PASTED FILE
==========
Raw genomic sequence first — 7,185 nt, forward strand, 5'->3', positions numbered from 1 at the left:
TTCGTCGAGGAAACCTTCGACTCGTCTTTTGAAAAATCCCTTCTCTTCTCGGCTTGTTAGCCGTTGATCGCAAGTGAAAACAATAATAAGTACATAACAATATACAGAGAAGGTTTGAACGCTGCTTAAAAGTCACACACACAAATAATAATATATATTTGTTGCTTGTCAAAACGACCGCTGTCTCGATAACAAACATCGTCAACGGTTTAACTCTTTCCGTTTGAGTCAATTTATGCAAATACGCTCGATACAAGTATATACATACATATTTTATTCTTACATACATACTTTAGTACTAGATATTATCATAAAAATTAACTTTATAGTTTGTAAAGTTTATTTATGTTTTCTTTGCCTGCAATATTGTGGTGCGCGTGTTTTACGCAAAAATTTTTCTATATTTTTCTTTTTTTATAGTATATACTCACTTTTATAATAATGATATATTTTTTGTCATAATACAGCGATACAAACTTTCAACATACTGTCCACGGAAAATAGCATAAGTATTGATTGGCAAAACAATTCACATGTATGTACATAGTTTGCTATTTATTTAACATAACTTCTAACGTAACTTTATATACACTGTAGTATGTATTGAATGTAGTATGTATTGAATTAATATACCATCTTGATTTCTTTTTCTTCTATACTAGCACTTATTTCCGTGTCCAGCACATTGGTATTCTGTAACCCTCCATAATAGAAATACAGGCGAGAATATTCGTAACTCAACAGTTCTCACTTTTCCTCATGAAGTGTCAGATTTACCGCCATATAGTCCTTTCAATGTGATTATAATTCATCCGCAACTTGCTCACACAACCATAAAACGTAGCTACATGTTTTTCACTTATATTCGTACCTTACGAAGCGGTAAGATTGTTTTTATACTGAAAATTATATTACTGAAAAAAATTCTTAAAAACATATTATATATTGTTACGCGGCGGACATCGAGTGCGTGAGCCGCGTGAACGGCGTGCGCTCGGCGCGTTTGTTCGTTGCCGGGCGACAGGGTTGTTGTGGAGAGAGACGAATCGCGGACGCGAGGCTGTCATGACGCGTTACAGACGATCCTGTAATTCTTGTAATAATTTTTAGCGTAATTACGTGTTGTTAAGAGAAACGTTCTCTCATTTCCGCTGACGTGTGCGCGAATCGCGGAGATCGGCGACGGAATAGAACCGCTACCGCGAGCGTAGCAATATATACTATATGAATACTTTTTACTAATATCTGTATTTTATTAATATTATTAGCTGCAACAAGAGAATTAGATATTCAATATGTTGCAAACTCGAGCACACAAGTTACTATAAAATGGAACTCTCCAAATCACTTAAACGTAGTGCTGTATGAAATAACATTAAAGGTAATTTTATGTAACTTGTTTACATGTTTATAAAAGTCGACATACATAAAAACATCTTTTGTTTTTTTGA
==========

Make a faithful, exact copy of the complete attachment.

Raw genomic sequence first — 7,185 nt, forward strand, 5'->3', positions numbered from 1 at the left:
TTCGTCGAGGAAACCTTCGACTCGTCTTTTGAAAAATCCCTTCTCTTCTCGGCTTGTTAGCCGTTGATCGCAAGTGAAAACAATAATAAGTACATAACAATATACAGAGAAGGTTTGAACGCTGCTTAAAAGTCACACACACAAATAATAATATATATTTGTTGCTTGTCAAAACGACCGCTGTCTCGATAACAAACATCGTCAACGGTTTAACTCTTTCCGTTTGAGTCAATTTATGCAAATACGCTCGATACAAGTATATACATACATATTTTATTCTTACATACATACTTTAGTACTAGATATTATCATAAAAATTAACTTTATAGTTTGTAAAGTTTATTTATGTTTTCTTTGCCTGCAATATTGTGGTGCGCGTGTTTTACGCAAAAATTTTTCTATATTTTTCTTTTTTTATAGTATATACTCACTTTTATAATAATGATATATTTTTTGTCATAATACAGCGATACAAACTTTCAACATACTGTCCACGGAAAATAGCATAAGTATTGATTGGCAAAACAATTCACATGTATGTACATAGTTTGCTATTTATTTAACATAACTTCTAACGTAACTTTATATACACTGTAGTATGTATTGAATGTAGTATGTATTGAATTAATATACCATCTTGATTTCTTTTTCTTCTATACTAGCACTTATTTCCGTGTCCAGCACATTGGTATTCTGTAACCCTCCATAATAGAAATACAGGCGAGAATATTCGTAACTCAACAGTTCTCACTTTTCCTCATGAAGTGTCAGATTTACCGCCATATAGTCCTTTCAATGTGATTATAATTCATCCGCAACTTGCTCACACAACCATAAAACGTAGCTACATGTTTTTCACTTATATTCGTACCTTACGAAGCGGTAAGATTGTTTTTATACTGAAAATTATATTACTGAAAAAAATTCTTAAAAACATATTATATATTGTTACGCGGCGGACATCGAGTGCGTGAGCCGCGTGAACGGCGTGCGCTCGGCGCGTTTGTTCGTTGCCGGGCGACAGGGTTGTTGTGGAGAGAGACGAATCGCGGACGCGAGGCTGTCATGACGCGTTACAGACGATCCTGTAATTCTTGTAATAATTTTTAGCGTAATTACGTGTTGTTAAGAGAAACGTTCTCTCATTTCCGCTGACGTGTGCGCGAATCGCGGAGATCGGCGACGGAATAGAACCGCTACCGCGAGCGTAGCAATATATACTATATGAATACTTTTTACTAATATCTGTATTTTATTAATATTATTAGCTGCAACAAGAGAATTAGATATTCAATATGTTGCAAACTCGAGCACACAAGTTACTATAAAATGGAACTCTCCAAATCACTTAAACGTAGTGCTGTATGAAATAACATTAAAGGTAATTTTATGTAACTTGTTTACATGTTTATAAAAGTCGACATACATAAAAACATCTTTTGTTTTTTTGA